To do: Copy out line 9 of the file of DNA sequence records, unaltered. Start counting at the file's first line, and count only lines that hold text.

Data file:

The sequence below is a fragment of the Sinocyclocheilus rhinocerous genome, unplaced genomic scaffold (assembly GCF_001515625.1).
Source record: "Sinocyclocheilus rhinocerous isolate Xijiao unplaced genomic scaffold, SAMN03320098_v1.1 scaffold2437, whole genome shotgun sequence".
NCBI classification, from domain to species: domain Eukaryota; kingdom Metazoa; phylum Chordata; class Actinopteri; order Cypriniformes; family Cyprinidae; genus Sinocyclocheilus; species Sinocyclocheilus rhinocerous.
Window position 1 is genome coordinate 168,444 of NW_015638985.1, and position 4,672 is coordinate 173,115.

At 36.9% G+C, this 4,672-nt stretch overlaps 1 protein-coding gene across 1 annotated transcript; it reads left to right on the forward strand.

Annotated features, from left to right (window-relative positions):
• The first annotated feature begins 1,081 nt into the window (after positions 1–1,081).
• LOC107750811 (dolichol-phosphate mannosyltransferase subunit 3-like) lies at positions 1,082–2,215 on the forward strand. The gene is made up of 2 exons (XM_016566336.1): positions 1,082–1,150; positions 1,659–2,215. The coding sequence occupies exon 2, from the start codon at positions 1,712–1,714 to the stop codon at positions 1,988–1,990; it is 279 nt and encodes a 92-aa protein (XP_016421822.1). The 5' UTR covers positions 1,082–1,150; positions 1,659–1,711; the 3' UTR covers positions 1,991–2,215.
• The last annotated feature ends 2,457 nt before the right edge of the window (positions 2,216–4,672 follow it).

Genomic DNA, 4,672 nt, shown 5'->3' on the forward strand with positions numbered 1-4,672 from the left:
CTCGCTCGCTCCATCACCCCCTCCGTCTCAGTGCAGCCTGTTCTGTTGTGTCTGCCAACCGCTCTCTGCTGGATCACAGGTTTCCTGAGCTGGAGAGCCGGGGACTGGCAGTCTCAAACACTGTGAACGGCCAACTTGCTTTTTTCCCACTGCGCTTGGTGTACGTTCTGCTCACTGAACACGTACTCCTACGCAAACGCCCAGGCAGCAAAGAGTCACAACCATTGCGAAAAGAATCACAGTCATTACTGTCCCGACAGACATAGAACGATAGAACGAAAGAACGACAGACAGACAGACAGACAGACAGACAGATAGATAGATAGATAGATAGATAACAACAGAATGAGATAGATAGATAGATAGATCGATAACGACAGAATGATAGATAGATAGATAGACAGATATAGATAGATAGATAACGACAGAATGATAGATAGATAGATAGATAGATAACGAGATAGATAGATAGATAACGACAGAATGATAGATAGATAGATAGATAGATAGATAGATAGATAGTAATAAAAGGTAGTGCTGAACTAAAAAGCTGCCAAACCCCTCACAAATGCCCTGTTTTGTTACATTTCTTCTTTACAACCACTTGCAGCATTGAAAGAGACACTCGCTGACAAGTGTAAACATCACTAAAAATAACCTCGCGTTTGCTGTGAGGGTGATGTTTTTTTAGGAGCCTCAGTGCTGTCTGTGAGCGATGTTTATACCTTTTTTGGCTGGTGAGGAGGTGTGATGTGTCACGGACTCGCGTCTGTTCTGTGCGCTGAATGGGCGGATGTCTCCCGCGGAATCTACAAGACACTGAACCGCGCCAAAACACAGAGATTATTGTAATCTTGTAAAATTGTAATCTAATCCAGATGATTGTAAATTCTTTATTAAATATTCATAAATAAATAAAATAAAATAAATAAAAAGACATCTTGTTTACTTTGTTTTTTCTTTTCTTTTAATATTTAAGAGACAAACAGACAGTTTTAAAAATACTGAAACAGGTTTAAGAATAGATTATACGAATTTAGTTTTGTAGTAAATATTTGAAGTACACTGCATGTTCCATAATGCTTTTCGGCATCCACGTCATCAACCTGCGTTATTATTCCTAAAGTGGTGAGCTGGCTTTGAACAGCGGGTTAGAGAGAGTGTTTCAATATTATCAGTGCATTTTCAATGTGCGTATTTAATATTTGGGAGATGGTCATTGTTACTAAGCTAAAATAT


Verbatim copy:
• The last annotated feature ends 2,457 nt before the right edge of the window (positions 2,216–4,672 follow it).